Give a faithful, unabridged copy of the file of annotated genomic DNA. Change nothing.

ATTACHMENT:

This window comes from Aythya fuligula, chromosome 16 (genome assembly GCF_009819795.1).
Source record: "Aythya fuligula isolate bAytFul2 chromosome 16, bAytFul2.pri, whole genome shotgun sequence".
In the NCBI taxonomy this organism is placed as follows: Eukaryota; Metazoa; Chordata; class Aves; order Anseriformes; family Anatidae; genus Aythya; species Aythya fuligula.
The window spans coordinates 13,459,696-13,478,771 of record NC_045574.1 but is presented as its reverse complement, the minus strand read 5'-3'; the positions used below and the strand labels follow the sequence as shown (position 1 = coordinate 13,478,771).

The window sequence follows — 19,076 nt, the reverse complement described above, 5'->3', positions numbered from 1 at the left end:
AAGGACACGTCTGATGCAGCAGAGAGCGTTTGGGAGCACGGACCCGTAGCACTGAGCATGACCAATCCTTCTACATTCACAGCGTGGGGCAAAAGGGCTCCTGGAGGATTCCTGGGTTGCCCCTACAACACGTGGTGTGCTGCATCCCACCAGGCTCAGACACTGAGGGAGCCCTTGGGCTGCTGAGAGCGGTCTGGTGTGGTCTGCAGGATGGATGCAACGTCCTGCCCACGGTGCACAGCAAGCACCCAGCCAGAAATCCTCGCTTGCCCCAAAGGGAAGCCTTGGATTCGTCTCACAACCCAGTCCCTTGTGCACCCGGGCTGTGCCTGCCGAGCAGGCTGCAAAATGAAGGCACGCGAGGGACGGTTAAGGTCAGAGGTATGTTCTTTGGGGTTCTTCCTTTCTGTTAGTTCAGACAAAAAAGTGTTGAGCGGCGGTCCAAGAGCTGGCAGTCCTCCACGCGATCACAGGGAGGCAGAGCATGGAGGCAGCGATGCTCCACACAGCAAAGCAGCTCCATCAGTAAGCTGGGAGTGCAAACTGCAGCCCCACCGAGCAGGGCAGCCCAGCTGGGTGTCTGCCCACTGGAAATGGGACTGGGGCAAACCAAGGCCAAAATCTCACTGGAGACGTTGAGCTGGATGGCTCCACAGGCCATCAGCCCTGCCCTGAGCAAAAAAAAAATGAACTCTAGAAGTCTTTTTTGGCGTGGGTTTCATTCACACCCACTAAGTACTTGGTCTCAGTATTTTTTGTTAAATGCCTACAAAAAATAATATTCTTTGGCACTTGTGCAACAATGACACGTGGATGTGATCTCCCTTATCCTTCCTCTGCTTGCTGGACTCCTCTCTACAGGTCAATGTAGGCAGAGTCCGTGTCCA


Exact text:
This window comes from Aythya fuligula, chromosome 16 (genome assembly GCF_009819795.1).
Source record: "Aythya fuligula isolate bAytFul2 chromosome 16, bAytFul2.pri, whole genome shotgun sequence".
In the NCBI taxonomy this organism is placed as follows: Eukaryota; Metazoa; Chordata; class Aves; order Anseriformes; family Anatidae; genus Aythya; species Aythya fuligula.
The window spans coordinates 13,459,696-13,478,771 of record NC_045574.1 but is presented as its reverse complement, the minus strand read 5'-3'; the positions used below and the strand labels follow the sequence as shown (position 1 = coordinate 13,478,771).

The window sequence follows — 19,076 nt, the reverse complement described above, 5'->3', positions numbered from 1 at the left end:
AAGGACACGTCTGATGCAGCAGAGAGCGTTTGGGAGCACGGACCCGTAGCACTGAGCATGACCAATCCTTCTACATTCACAGCGTGGGGCAAAAGGGCTCCTGGAGGATTCCTGGGTTGCCCCTACAACACGTGGTGTGCTGCATCCCACCAGGCTCAGACACTGAGGGAGCCCTTGGGCTGCTGAGAGCGGTCTGGTGTGGTCTGCAGGATGGATGCAACGTCCTGCCCACGGTGCACAGCAAGCACCCAGCCAGAAATCCTCGCTTGCCCCAAAGGGAAGCCTTGGATTCGTCTCACAACCCAGTCCCTTGTGCACCCGGGCTGTGCCTGCCGAGCAGGCTGCAAAATGAAGGCACGCGAGGGACGGTTAAGGTCAGAGGTATGTTCTTTGGGGTTCTTCCTTTCTGTTAGTTCAGACAAAAAAGTGTTGAGCGGCGGTCCAAGAGCTGGCAGTCCTCCACGCGATCACAGGGAGGCAGAGCATGGAGGCAGCGATGCTCCACACAGCAAAGCAGCTCCATCAGTAAGCTGGGAGTGCAAACTGCAGCCCCACCGAGCAGGGCAGCCCAGCTGGGTGTCTGCCCACTGGAAATGGGACTGGGGCAAACCAAGGCCAAAATCTCACTGGAGACGTTGAGCTGGATGGCTCCACAGGCCATCAGCCCTGCCCTGAGCAAAAAAAAAATGAACTCTAGAAGTCTTTTTTGGCGTGGGTTTCATTCACACCCACTAAGTACTTGGTCTCAGTATTTTTTGTTAAATGCCTACAAAAAATAATATTCTTTGGCACTTGTGCAACAATGACACGTGGATGTGATCTCCCTTATCCTTCCTCTGCTTGCTGGACTCCTCTCTACAGGTCAATGTAGGCAGAGTCCGTGTCCA